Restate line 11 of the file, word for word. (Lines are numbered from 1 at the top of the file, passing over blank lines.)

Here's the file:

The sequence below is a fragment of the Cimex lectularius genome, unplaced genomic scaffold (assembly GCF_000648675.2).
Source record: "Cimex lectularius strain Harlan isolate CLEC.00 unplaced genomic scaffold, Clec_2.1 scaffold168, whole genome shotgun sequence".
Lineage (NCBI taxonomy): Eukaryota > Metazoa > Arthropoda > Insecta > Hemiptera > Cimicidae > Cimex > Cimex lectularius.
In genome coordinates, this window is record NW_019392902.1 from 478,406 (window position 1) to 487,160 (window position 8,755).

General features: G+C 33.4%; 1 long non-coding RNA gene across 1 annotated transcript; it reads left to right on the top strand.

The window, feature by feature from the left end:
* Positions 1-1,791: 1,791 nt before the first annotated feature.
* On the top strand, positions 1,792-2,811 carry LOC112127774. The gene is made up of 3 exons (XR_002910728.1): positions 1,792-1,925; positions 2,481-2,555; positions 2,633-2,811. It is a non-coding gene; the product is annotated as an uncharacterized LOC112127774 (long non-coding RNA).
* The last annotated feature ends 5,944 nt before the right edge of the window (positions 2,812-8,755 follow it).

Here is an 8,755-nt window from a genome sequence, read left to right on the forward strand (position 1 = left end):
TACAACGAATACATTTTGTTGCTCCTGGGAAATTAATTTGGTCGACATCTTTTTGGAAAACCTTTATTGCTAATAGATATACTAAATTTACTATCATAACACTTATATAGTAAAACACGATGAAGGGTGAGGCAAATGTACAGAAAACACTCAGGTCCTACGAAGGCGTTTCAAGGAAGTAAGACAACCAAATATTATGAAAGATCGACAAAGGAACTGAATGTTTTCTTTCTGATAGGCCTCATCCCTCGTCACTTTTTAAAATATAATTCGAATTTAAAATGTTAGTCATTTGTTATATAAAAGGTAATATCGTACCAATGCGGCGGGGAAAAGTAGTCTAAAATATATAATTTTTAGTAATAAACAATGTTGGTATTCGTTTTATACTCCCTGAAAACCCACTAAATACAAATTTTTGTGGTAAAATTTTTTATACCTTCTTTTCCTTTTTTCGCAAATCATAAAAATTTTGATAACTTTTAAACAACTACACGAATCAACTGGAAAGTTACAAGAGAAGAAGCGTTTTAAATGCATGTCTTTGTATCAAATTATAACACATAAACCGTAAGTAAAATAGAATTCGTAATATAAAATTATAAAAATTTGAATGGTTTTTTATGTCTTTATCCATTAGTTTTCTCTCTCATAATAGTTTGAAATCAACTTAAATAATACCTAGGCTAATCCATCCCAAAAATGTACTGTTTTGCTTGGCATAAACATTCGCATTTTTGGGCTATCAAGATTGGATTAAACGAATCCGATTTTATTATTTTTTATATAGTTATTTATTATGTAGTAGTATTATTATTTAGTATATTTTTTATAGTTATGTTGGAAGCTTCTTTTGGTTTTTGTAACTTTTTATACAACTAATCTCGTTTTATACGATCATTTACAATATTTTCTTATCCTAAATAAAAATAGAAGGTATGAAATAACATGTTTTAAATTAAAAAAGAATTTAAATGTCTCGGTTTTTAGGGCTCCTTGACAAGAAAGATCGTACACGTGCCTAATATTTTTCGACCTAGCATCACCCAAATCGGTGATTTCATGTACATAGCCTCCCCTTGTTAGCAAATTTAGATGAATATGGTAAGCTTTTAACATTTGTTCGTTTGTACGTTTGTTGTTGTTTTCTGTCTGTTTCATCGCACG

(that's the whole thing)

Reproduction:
TACAACGAATACATTTTGTTGCTCCTGGGAAATTAATTTGGTCGACATCTTTTTGGAAAACCTTTATTGCTAATAGATATACTAAATTTACTATCATAACACTTATATAGTAAAACACGATGAAGGGTGAGGCAAATGTACAGAAAACACTCAGGTCCTACGAAGGCGTTTCAAGGAAGTAAGACAACCAAATATTATGAAAGATCGACAAAGGAACTGAATGTTTTCTTTCTGATAGGCCTCATCCCTCGTCACTTTTTAAAATATAATTCGAATTTAAAATGTTAGTCATTTGTTATATAAAAGGTAATATCGTACCAATGCGGCGGGGAAAAGTAGTCTAAAATATATAATTTTTAGTAATAAACAATGTTGGTATTCGTTTTATACTCCCTGAAAACCCACTAAATACAAATTTTTGTGGTAAAATTTTTTATACCTTCTTTTCCTTTTTTCGCAAATCATAAAAATTTTGATAACTTTTAAACAACTACACGAATCAACTGGAAAGTTACAAGAGAAGAAGCGTTTTAAATGCATGTCTTTGTATCAAATTATAACACATAAACCGTAAGTAAAATAGAATTCGTAATATAAAATTATAAAAATTTGAATGGTTTTTTATGTCTTTATCCATTAGTTTTCTCTCTCATAATAGTTTGAAATCAACTTAAATAATACCTAGGCTAATCCATCCCAAAAATGTACTGTTTTGCTTGGCATAAACATTCGCATTTTTGGGCTATCAAGATTGGATTAAACGAATCCGATTTTATTATTTTTTATATAGTTATTTATTATGTAGTAGTATTATTATTTAGTATATTTTTTATAGTTATGTTGGAAGCTTCTTTTGGTTTTTGTAACTTTTTATACAACTAATCTCGTTTTATACGATCATTTACAATATTTTCTTATCCTAAATAAAAATAGAAGGTATGAAATAACATGTTTTAAATTAAAAAAGAATTTAAATGTCTCGGTTTTTAGGGCTCCTTGACAAGAAAGATCGTACACGTGCCTAATATTTTTCGACCTAGCATCACCCAAATCGGTGATTTCATGTACATAGCCTCCCCTTGTTAGCAAATTTAGATGAATATGGTAAGCTTTTAACATTTGTTCGTTTGTACGTTTGTTGTTGTTTTCTGTCTGTTTCATCGCACG